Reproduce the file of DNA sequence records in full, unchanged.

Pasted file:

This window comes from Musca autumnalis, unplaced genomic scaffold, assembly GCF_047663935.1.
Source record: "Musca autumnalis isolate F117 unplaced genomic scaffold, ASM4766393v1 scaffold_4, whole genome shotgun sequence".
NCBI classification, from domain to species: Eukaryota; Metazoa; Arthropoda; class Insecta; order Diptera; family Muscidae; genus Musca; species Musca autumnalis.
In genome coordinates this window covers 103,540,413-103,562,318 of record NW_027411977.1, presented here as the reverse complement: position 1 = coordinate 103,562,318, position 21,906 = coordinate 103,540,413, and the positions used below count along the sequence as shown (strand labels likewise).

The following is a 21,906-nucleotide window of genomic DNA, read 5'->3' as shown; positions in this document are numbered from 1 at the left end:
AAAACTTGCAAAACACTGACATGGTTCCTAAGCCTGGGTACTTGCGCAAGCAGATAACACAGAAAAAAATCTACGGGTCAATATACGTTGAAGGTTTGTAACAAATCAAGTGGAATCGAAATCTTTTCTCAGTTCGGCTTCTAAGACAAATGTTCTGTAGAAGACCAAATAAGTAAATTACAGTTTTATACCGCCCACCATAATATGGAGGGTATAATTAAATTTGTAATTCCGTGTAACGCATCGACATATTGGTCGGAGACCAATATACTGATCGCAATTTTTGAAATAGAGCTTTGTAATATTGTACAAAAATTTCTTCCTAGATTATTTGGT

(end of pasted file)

This window comes from Musca autumnalis, unplaced genomic scaffold, assembly GCF_047663935.1.
Source record: "Musca autumnalis isolate F117 unplaced genomic scaffold, ASM4766393v1 scaffold_4, whole genome shotgun sequence".
NCBI classification, from domain to species: Eukaryota; Metazoa; Arthropoda; class Insecta; order Diptera; family Muscidae; genus Musca; species Musca autumnalis.
In genome coordinates this window covers 103,540,413-103,562,318 of record NW_027411977.1, presented here as the reverse complement: position 1 = coordinate 103,562,318, position 21,906 = coordinate 103,540,413, and the positions used below count along the sequence as shown (strand labels likewise).

The following is a 21,906-nucleotide window of genomic DNA, read 5'->3' as shown; positions in this document are numbered from 1 at the left end:
AAAACTTGCAAAACACTGACATGGTTCCTAAGCCTGGGTACTTGCGCAAGCAGATAACACAGAAAAAAATCTACGGGTCAATATACGTTGAAGGTTTGTAACAAATCAAGTGGAATCGAAATCTTTTCTCAGTTCGGCTTCTAAGACAAATGTTCTGTAGAAGACCAAATAAGTAAATTACAGTTTTATACCGCCCACCATAATATGGAGGGTATAATTAAATTTGTAATTCCGTGTAACGCATCGACATATTGGTCGGAGACCAATATACTGATCGCAATTTTTGAAATAGAGCTTTGTAATATTGTACAAAAATTTCTTCCTAGATTATTTGGT